Maternal Health Access 'Not Hard To Fix'
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31 August 2010
By Danny Rose, Medical Writer
The world has made the least progress towards the Millennium Development Goal that aid groups argue is "not rocket science" and should be the easiest to fix.
Little progress has been made to meet the global commitment to provide universal access to maternal health services, which the groups say could substantially reduce the number of women who die in childbirth or from problems related to pregnancy.
"One woman dies every minute from maternal birthing issues," said Liz Sime, regional director of Marie Stopes International Australia.
"If the world is really serious about dealing with maternal mortality – because that’s the one Millennium Development Goal (MDG) that is least likely to progress – then they would commit to seriously funding very basic reproductive health family planning services, along with ... basic safe birthing care."
"... It is not rocket science."
Ms Sime spoke as a delegate attending the 63rd Annual United Nations DPI/NGO (Department of Public Information / Non–Governmental Organisation) conference which is underway in Melbourne this week.
It is the largest UN summit yet held in Australia and its focus is on assessing progress made in the last decade towards the MDGs, an ambitious eight–point plan for reducing global poverty and disease by 2015.
The conference is yet to report to the UN though there is an emerging consensus that work to improve maternal health, along with improving sanitation, had lagged behind efforts to combat HIV/AIDS, reduce global hunger and boost access to education.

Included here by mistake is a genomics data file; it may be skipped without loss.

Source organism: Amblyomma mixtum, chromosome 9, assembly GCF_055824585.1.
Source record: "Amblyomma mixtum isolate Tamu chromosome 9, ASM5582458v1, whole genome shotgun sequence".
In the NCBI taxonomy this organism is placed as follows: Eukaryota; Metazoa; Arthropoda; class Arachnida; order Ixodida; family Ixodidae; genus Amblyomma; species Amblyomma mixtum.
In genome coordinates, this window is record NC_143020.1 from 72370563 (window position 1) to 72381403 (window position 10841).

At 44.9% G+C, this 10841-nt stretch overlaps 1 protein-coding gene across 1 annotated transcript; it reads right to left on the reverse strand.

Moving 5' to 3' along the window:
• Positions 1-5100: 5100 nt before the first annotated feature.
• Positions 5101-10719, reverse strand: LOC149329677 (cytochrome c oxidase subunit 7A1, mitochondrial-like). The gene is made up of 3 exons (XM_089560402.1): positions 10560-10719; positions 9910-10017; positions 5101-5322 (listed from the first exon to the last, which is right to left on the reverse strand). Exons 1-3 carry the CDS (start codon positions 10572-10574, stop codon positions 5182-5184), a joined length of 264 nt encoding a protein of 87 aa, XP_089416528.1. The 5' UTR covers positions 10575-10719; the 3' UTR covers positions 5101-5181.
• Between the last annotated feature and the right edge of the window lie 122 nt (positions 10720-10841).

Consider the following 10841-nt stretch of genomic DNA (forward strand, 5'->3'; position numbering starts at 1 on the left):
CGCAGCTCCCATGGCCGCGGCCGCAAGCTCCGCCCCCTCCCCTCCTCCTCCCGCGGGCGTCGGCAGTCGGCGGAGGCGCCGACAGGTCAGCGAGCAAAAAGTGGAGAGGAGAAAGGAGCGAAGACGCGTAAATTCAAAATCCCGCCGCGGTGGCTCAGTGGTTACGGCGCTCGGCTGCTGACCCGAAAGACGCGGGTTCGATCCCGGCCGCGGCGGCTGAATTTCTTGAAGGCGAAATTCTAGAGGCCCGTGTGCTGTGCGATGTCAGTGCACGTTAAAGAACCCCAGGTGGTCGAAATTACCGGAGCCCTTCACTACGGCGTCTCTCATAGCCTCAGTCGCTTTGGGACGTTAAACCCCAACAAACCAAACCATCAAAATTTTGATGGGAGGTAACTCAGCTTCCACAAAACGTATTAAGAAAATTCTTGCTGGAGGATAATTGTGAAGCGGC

Ms Sime said in little more than 30 years, governments and the research community had rallied to combat the emergence and spread of HIV and yet many women in impoverished countries still lacked access to basic services that could stop them from dying in childbirth.
About 530,000 women die during childbirth every year while about about 68,000 die as the result of an unsafe abortion.
"Less than one per cent of those deaths take place in developed countries, so 99 per cent of those women are living in developing countries," Ms Sime said.
"We know that 215 million women worldwide would like access to contraception and family planning but can’t get it.
"... And we know for a fact, from the work that we do, when women have a choice they don’t want to have 13 children ... they want to be able to plan and space births.
Mary Mertin–Ryan, chief executive of the Australian Reproductive Health Alliance, said five women were dying in childbirth in Australia’s neighbour, Papua New Guinea, every day.
"It is outrageous ... why is this okay?" Ms Mertin–Ryan said.
"Why is it this MDG, which is universal access to reproductive health services, the least likely to be met?
"We need a huge commitment, from donors, from governments, working with the NGO community to make this happen."
UN donor countries will next meet from September 20, in New York, to hear progress on the MDGs where they will also be asked to recommit to the multi–billion dollar global fund which underpins the work.
Marie Stopes International operates in 47 countries, providing family planning and health education as well as abortion services, where legal.